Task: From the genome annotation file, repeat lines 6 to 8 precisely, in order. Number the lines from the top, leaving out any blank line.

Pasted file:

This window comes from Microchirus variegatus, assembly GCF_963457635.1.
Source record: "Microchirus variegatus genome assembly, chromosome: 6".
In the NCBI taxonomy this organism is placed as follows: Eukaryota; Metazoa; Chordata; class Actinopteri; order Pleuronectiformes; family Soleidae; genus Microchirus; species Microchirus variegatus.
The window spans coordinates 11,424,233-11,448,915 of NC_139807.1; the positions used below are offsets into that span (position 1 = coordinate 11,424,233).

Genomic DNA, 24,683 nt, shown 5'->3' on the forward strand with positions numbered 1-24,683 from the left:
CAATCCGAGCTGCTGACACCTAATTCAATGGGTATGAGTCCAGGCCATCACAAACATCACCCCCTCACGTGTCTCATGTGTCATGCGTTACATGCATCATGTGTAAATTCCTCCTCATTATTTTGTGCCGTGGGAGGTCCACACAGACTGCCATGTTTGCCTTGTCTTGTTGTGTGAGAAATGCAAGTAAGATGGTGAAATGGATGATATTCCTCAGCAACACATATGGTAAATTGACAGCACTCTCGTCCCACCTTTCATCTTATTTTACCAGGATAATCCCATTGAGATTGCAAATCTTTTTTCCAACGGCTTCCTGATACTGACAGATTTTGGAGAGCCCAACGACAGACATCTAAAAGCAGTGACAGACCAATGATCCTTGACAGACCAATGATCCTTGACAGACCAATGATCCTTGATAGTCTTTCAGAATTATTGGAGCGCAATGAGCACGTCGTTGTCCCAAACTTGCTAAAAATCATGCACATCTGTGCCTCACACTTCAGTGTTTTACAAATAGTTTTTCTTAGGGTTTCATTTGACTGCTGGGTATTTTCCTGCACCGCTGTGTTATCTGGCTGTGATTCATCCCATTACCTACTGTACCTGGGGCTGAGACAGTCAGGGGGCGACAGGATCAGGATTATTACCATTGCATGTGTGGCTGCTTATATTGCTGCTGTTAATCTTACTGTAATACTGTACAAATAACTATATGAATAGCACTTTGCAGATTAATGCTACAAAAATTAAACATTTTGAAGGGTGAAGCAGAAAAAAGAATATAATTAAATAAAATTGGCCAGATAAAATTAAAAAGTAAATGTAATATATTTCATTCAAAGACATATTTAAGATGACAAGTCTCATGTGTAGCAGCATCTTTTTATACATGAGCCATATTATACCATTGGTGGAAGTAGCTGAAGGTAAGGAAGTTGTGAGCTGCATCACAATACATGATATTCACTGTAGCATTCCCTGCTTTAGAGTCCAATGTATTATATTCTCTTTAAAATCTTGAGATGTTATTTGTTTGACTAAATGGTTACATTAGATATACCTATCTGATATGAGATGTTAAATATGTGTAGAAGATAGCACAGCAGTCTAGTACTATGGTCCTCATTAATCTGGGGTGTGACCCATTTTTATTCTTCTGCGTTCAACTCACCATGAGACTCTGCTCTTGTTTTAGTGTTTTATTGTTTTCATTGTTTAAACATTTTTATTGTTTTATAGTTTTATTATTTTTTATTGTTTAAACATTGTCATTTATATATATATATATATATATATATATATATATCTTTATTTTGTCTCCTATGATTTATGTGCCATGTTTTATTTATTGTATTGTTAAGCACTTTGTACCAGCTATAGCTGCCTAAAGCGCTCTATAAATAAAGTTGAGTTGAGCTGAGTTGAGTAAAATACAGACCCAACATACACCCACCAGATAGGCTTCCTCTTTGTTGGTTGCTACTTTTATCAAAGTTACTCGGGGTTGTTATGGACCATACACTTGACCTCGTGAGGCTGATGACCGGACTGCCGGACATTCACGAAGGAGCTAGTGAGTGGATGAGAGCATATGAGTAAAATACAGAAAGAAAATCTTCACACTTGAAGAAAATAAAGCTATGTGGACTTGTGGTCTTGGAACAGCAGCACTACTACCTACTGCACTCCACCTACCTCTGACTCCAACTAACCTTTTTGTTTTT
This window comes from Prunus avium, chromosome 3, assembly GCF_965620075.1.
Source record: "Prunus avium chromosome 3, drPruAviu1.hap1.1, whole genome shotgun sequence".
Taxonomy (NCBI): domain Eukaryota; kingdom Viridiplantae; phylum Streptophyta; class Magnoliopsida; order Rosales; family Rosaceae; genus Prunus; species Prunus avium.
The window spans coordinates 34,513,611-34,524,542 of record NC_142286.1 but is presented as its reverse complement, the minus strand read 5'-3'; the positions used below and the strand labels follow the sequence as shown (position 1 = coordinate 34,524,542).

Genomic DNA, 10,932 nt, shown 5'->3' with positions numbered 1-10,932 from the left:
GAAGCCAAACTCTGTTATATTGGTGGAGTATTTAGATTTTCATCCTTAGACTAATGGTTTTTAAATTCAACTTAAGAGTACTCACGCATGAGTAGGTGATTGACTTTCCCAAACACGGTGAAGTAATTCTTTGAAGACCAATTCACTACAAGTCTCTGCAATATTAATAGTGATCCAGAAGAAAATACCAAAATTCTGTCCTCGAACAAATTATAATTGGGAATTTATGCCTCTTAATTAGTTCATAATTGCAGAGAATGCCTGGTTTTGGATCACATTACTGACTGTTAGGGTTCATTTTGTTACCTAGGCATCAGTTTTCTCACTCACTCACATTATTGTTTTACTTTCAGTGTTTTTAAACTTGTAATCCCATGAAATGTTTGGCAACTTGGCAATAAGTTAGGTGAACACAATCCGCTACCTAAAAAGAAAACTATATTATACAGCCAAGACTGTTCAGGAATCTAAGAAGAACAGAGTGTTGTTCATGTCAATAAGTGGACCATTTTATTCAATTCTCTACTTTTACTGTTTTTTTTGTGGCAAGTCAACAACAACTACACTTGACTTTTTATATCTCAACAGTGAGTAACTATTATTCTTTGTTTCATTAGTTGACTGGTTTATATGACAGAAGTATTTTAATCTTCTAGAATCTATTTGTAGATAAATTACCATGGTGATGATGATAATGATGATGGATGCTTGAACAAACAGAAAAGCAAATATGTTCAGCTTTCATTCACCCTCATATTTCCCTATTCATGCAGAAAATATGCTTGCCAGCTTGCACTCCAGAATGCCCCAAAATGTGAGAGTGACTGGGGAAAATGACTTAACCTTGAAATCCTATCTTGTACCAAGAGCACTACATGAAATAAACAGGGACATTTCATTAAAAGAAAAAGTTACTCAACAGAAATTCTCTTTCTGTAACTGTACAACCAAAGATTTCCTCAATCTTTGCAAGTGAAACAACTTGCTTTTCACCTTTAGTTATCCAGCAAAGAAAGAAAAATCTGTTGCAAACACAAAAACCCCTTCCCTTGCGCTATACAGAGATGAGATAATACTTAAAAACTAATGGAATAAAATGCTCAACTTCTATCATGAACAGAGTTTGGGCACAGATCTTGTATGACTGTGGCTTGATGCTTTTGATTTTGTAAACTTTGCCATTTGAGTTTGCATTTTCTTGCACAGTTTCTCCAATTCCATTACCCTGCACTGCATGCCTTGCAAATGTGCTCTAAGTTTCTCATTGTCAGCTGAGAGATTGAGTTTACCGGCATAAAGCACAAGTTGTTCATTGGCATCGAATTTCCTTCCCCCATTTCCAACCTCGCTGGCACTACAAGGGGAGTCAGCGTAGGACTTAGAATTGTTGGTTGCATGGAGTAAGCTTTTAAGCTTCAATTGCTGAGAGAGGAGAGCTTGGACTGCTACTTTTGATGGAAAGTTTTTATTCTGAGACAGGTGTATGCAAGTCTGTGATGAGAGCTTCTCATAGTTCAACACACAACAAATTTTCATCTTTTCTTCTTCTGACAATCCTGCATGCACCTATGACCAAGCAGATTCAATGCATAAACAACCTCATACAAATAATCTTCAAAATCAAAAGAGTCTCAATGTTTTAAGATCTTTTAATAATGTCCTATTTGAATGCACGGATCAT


CAATCCGAGCTGCTGACACCTAATTCAATGGGTATGAGTCCAGGCCATCACAAACATCACCCCCTCACGTGTCTCATGTGTCATGCGTTACATGCATCATGTGTAAATTCCTCCTCATTATTTTGTGCCGTGGGAGGTCCACACAGACTGCCATGTTTGCCTTGTCTTGTTGTGTGAGAAATGCAAGTAAGATGGTGAAATGGATGATATTCCTCAGCAACACATATGGTAAATTGACAGCACTCTCGTCCCACCTTTCATCTTATTTTACCAGGATAATCCCATTGAGATTGCAAATCTTTTTTCCAACGGCTTCCTGATACTGACAGATTTTGGAGAGCCCAACGACAGACATCTAAAAGCAGTGACAGACCAATGATCCTTGACAGACCAATGATCCTTGACAGACCAATGATCCTTGATAGTCTTTCAGAATTATTGGAGCGCAATGAGCACGTCGTTGTCCCAAACTTGCTAAAAATCATGCACATCTGTGCCTCACACTTCAGTGTTTTACAAATAGTTTTTCTTAGGGTTTCATTTGACTGCTGGGTATTTTCCTGCACCGCTGTGTTATCTGGCTGTGATTCATCCCATTACCTACTGTACCTGGGGCTGAGACAGTCAGGGGGCGACAGGATCAGGATTATTACCATTGCATGTGTGGCTGCTTATATTGCTGCTGTTAATCTTACTGTAATACTGTACAAATAACTATATGAATAGCACTTTGCAGATTAATGCTACAAAAATTAAACATTTTGAAGGGTGAAGCAGAAAAAAGAATATAATTAAATAAAATTGGCCAGATAAAATTAAAAAGTAAATGTAATATATTTCATTCAAAGACATATTTAAGATGACAAGTCTCATGTGTAGCAGCATCTTTTTATACATGAGCCATATTATACCATTGGTGGAAGTAGCTGAAGGTAAGGAAGTTGTGAGCTGCATCACAATACATGATATTCACTGTAGCATTCCCTGCTTTAGAGTCCAATGTATTATATTCTCTTTAAAATCTTGAGATGTTATTTGTTTGACTAAATGGTTACATTAGATATACCTATCTGATATGAGATGTTAAATATGTGTAGAAGATAGCACAGCAGTCTAGTACTATGGTCCTCATTAATCTGGGGTGTGACCCATTTTTATTCTTCTGCGTTCAACTCACCATGAGACTCTGCTCTTGTTTTAGTGTTTTATTGTTTTCATTGTTTAAACATTTTTATTGTTTTATAGTTTTATTATTTTTTATTGTTTAAACATTGTCATTTATATATATATATATATATATATATATATATATCTTTATTTTGTCTCCTATGATTTATGTGCCATGTTTTATTTATTGTATTGTTAAGCACTTTGTACCAGCTATAGCTGCCTAAAGCGCTCTATAAATAAAGTTGAGTTGAGCTGAGTTGAGTAAAATACAGACCCAACATACACCCACCAGATAGGCTTCCTCTTTGTTGGTTGCTACTTTTATCAAAGTTACTCGGGGTTGTTATGGACCATACACTTGACCTCGTGAGGCTGATGACCGGACTGCCGGACATTCACGAAGGAGCTAGTGAGTGGATGAGAGCATATGAGTAAAATACAGAAAGAAAATCTTCACACTTGAAGAAAATAAAGCTATGTGGACTTGTGGTCTTGGAACAGCAGCACTACTACCTACTGCACTCCACCTACCTCTGACTCCAACTAACCTTTTTGTTTTT
This window comes from Prunus avium, chromosome 3, assembly GCF_965620075.1.
Source record: "Prunus avium chromosome 3, drPruAviu1.hap1.1, whole genome shotgun sequence".